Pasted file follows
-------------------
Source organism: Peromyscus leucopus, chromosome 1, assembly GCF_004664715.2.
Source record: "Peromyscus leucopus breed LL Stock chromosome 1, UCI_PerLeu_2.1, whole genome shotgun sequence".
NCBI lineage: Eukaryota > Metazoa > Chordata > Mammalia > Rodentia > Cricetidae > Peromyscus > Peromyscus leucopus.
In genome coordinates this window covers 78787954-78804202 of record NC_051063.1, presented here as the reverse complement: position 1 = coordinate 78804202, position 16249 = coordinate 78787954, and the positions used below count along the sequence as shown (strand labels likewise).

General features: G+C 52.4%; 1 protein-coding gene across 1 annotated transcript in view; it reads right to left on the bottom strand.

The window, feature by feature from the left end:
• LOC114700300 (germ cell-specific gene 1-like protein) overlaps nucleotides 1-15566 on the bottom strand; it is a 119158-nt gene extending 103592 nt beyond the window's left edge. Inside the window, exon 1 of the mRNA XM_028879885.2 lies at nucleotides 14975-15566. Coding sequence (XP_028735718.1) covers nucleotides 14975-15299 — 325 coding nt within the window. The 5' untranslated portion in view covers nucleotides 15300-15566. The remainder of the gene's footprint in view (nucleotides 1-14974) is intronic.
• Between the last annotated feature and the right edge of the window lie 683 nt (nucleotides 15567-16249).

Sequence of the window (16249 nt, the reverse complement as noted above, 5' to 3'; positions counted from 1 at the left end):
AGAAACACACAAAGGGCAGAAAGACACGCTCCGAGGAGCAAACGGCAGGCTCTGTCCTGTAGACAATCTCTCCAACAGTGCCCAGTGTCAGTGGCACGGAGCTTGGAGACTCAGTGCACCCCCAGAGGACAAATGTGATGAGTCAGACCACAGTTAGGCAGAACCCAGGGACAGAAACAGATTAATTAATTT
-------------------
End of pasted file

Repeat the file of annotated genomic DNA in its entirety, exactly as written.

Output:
Source organism: Peromyscus leucopus, chromosome 1, assembly GCF_004664715.2.
Source record: "Peromyscus leucopus breed LL Stock chromosome 1, UCI_PerLeu_2.1, whole genome shotgun sequence".
NCBI lineage: Eukaryota > Metazoa > Chordata > Mammalia > Rodentia > Cricetidae > Peromyscus > Peromyscus leucopus.
In genome coordinates this window covers 78787954-78804202 of record NC_051063.1, presented here as the reverse complement: position 1 = coordinate 78804202, position 16249 = coordinate 78787954, and the positions used below count along the sequence as shown (strand labels likewise).

General features: G+C 52.4%; 1 protein-coding gene across 1 annotated transcript in view; it reads right to left on the bottom strand.

The window, feature by feature from the left end:
• LOC114700300 (germ cell-specific gene 1-like protein) overlaps nucleotides 1-15566 on the bottom strand; it is a 119158-nt gene extending 103592 nt beyond the window's left edge. Inside the window, exon 1 of the mRNA XM_028879885.2 lies at nucleotides 14975-15566. Coding sequence (XP_028735718.1) covers nucleotides 14975-15299 — 325 coding nt within the window. The 5' untranslated portion in view covers nucleotides 15300-15566. The remainder of the gene's footprint in view (nucleotides 1-14974) is intronic.
• Between the last annotated feature and the right edge of the window lie 683 nt (nucleotides 15567-16249).

Sequence of the window (16249 nt, the reverse complement as noted above, 5' to 3'; positions counted from 1 at the left end):
AGAAACACACAAAGGGCAGAAAGACACGCTCCGAGGAGCAAACGGCAGGCTCTGTCCTGTAGACAATCTCTCCAACAGTGCCCAGTGTCAGTGGCACGGAGCTTGGAGACTCAGTGCACCCCCAGAGGACAAATGTGATGAGTCAGACCACAGTTAGGCAGAACCCAGGGACAGAAACAGATTAATTAATTT